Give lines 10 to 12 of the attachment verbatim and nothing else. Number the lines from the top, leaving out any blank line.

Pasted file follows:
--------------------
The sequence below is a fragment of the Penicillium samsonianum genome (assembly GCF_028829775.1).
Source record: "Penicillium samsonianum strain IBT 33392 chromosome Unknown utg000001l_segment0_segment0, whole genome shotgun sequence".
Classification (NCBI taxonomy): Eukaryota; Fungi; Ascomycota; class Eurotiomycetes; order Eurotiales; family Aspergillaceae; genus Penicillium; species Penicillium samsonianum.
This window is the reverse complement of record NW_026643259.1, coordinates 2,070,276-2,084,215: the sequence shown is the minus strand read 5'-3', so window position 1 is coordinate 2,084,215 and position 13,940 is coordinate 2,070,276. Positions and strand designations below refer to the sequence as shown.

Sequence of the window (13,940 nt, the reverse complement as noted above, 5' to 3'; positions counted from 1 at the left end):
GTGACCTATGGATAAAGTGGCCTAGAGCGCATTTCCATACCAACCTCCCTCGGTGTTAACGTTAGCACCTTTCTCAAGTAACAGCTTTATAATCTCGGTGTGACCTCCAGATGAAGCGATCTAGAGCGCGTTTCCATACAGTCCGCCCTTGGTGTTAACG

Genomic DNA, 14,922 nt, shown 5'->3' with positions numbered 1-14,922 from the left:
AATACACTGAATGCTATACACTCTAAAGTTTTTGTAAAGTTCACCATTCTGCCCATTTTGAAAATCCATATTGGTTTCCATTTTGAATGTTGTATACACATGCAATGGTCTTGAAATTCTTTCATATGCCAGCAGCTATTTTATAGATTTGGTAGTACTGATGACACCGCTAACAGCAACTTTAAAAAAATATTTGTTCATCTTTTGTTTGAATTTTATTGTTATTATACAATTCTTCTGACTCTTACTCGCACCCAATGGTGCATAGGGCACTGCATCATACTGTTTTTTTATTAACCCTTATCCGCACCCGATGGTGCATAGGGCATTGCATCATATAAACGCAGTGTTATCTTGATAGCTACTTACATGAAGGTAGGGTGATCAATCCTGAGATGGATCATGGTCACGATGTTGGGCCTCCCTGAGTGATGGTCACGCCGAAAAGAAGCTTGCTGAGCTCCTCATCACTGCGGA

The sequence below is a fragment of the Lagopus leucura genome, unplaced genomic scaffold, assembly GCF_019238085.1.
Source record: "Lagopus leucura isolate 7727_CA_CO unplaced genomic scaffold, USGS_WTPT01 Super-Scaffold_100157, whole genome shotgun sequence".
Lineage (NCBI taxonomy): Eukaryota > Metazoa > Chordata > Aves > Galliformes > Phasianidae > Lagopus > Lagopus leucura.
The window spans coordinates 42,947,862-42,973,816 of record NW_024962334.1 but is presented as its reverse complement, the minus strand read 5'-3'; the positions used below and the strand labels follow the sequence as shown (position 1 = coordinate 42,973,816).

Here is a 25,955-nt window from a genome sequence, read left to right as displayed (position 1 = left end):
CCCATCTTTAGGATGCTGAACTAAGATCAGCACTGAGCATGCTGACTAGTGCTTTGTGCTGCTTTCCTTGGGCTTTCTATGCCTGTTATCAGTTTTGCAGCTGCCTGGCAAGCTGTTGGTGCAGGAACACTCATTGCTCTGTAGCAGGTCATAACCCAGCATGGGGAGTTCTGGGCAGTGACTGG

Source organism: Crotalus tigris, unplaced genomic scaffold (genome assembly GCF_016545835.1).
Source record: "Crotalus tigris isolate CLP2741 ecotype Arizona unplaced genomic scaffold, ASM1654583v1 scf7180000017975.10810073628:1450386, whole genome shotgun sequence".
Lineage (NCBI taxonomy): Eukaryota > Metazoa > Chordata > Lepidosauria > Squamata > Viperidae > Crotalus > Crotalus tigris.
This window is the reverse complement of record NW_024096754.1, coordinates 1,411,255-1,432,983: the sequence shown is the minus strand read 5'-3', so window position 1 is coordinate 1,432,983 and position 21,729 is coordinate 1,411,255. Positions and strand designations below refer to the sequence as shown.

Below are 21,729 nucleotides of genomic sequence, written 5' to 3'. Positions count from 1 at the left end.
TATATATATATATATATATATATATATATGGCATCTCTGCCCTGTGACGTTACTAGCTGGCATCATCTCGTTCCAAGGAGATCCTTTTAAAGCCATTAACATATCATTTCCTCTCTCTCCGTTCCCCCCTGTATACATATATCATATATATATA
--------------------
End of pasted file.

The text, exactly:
Source record: "Lagopus leucura isolate 7727_CA_CO unplaced genomic scaffold, USGS_WTPT01 Super-Scaffold_100157, whole genome shotgun sequence".
Lineage (NCBI taxonomy): Eukaryota > Metazoa > Chordata > Aves > Galliformes > Phasianidae > Lagopus > Lagopus leucura.
The window spans coordinates 42,947,862-42,973,816 of record NW_024962334.1 but is presented as its reverse complement, the minus strand read 5'-3'; the positions used below and the strand labels follow the sequence as shown (position 1 = coordinate 42,973,816).